After all, it makes sense for the new lighthouse-keeper to receive brief training from the old lighthouse-keeper to understand the workings of that particular lighthouse and the necessary routines.
Furthermore, flawless lighthouse maintenance was considered a matter of life-and-death.
In the times when seafaring transportation dominated, a lighthouse needed to maintain flawless function at all times.
An unusually dedicated bunch, records show how American & British lighthouse-keepers performed astounding feats of dedication to keep the lights burning.
So why wouldn't Abbie—or her dad—not just be allowed, but even expected to stay on until the new keeper learned the ropes?
Also, the use of the term "allow" implies that Abbie was forced out of her lighthouse duties after the initial training period. As if, initially, the "staunch Republican" usurper "allowed" her to remain, but then...
However, the basic biographical facts prevent the author from imposing too much of his bias because:
- Dazzled by Abbie's impressive skill in maintaining the lighthouse, the staunch Republican's son, Isaac, proposed marriage only a few weeks after meeting our heroine—a proposal which the now 22-year-old Abbie accepted. They married a year later.
So apparently, the whole Republican usurpation wasn't as big a deal as implied by the writer. After all, Abbie married the assistant usurper. (And as we see from the above description of how Abbie's father won his appointment. It was all par for the course.)
- With her marriage, Abbie was appointed "second assistant keeper."
This shows the respect on the part of Isaac and his father. Many times, the wife & children of the head lighthouse-keeper received no official title—no matter how much they participated in the lighthouse-keeping.
Except for sometimes, as in Isaac's case, an older son became the official assistant.
But despite Abbie's skill and her family's appreciation, I found no indication that Abbie's father appointed her as his official assistant. Maybe he did. But I don't see it.
Her family clearly appreciated her skill & dedication, whether she worked under an official title or not.
Yet the writer muses that:
- Abbie must have resented being cast as "second assistant." After all, she already proved her proficiency in lighthouse-keeping. So she must have "felt the injustice" of being only a second assistant, rather than a first assistant or the main lighthouse-keeper.
This unfounded imposition of the author shows poor history writing.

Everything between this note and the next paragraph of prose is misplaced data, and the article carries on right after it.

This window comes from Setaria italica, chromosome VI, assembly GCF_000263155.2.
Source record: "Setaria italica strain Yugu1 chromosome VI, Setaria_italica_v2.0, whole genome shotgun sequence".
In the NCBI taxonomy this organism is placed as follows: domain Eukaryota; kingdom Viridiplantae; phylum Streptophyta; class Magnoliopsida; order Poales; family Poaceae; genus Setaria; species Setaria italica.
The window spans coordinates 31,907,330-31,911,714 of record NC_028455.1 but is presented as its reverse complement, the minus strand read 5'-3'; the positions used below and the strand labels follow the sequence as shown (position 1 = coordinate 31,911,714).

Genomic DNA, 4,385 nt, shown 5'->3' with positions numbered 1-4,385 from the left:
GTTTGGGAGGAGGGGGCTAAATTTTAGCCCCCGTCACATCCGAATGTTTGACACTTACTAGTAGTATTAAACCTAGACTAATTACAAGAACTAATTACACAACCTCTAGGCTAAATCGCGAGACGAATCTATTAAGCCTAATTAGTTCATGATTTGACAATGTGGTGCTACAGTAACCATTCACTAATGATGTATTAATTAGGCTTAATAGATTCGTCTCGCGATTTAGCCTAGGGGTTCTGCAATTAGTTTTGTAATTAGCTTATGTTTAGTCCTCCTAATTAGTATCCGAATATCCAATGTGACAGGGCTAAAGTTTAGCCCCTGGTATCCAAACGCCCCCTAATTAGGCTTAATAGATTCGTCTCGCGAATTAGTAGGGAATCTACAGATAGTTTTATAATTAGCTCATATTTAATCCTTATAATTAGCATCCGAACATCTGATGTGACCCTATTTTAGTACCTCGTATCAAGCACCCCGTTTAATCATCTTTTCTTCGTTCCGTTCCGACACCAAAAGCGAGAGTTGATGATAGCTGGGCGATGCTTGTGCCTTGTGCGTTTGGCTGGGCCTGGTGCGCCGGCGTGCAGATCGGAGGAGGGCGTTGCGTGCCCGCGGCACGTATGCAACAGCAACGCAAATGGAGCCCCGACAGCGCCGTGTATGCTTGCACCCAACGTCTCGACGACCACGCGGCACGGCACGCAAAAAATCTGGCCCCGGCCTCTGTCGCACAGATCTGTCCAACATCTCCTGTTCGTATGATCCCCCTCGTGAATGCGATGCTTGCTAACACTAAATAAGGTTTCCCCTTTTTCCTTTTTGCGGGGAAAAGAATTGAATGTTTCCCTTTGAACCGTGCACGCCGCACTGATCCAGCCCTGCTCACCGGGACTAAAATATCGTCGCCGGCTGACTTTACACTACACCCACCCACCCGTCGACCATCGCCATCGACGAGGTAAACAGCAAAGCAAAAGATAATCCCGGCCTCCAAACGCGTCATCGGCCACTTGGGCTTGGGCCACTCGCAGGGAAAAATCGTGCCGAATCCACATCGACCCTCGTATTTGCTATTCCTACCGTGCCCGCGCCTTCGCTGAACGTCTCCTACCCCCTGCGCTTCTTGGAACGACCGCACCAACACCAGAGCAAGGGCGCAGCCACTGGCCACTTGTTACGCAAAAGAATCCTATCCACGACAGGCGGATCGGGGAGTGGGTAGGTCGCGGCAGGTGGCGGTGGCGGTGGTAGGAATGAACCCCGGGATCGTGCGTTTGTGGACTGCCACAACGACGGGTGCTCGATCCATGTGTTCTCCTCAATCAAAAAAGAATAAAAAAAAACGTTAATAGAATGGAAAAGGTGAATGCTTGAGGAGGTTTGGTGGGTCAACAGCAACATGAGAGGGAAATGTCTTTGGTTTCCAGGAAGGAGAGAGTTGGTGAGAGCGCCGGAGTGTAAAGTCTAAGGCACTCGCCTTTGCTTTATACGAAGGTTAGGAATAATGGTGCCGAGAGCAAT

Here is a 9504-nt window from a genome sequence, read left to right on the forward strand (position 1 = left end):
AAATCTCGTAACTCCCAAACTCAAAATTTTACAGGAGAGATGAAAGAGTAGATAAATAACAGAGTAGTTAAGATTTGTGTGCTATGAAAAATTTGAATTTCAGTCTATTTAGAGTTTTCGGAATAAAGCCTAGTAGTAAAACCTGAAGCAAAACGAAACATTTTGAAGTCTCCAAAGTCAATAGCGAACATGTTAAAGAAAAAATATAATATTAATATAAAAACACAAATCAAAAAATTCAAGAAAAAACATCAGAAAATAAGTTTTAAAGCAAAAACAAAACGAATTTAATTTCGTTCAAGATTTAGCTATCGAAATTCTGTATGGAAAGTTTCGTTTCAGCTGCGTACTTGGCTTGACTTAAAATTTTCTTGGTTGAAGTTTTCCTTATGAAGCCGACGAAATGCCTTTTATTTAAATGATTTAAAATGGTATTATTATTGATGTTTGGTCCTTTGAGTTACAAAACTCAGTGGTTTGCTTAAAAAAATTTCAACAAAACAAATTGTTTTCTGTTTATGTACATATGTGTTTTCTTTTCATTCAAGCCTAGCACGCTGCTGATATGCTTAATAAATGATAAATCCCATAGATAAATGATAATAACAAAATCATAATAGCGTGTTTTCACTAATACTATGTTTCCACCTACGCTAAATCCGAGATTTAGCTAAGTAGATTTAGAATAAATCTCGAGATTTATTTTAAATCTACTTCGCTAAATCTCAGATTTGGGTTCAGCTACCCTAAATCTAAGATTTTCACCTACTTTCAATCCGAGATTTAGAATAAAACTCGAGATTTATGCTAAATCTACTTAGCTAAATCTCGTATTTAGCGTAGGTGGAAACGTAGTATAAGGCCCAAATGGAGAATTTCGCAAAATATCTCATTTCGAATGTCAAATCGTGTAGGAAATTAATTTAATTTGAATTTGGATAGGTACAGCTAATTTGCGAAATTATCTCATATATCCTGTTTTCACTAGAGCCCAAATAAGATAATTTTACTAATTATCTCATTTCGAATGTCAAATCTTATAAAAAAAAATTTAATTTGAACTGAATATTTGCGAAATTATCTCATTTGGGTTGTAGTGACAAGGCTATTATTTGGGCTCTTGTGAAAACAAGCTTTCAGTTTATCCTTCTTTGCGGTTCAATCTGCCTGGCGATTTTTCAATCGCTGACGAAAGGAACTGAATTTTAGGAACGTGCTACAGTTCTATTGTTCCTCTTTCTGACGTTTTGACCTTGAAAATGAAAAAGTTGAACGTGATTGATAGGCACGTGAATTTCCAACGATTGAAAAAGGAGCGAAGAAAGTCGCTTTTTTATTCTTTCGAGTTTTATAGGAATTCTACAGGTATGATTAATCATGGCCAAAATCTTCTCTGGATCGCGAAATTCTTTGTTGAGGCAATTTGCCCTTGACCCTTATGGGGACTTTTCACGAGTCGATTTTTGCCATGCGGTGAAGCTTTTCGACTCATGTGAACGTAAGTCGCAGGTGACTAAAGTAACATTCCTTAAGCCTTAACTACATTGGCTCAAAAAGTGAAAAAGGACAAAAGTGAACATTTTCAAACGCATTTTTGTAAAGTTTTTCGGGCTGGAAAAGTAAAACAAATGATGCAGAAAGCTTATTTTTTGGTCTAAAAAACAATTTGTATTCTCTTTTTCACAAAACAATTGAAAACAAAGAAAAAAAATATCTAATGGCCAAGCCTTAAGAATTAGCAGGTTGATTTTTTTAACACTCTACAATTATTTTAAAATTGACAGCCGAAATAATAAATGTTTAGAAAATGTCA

Reader reviews of historical non-fiction tend to remark with resentment on unfounded presumptions like "she must have thought" or "she likely felt" and so on.
Who is the author to impose his or her emotions or thoughts on someone they never even met?
What's more, we have records written by Abbie herself.
So we don't need the author's insertion.
Abbie recorded in detail her rescue of the family's chickens during that historic storm—a rescue that ended up saving her family from starvation during the storm; they ate the eggs laid during that event.
Her records also show that while she found the storm-imposed duties exhausting, she was able to perform the lighthouse duties as well as her father—a success she attributed to God.
Abbie also recorded her feelings of dedication toward lighthouse-keeping, especially after her husband died in 1875, prompting Abbie to take over as head keeper until her own death in 1892.
Yet the writer offers nothing from Abbie herself to back up his presumption of resentment.
Based on the way he phrased his presumption ("she must have felt") and based also on the absence of any quotes from Abbie herself for this presumed resentment (though he quoted her in other passages), likely no such expression of resentment exists.
The author also shows limited awareness of the demands on married women of that time.
Basic housekeeping demanded laundry washed by hand, dishes washed in a tub with a rag, water drawn from a well, and ovens & stoves that needed to be coaxed into starting every morning.
Hand-sewn clothing (or if not hand-sewn, hand-repaired when needed), and basic dinners worked up from scratch: eggs must be collected from under chickens, potatoes needed to be dug up from the ground & chickens must be slaughtered and dressed before the cooking even started.
Pregnancy & nursing added extra difficulty to these labors. (Abbie ended up having 4 children.) In addition, the physically demanding work of the lights (including running up & down the stairs leading to the lights) could cause problems if performed while pregnant.
Nursing babies & busy toddlers also don't leave a mother with much time or endurance to safely tend the lights.
Abbie's step down from lighthouse-keeping was probably not seen as a demotion, but as a natural necessity.
(And like I said, I think it was nice that her father-in-law gave her a title at all because I don't think that was the norm.)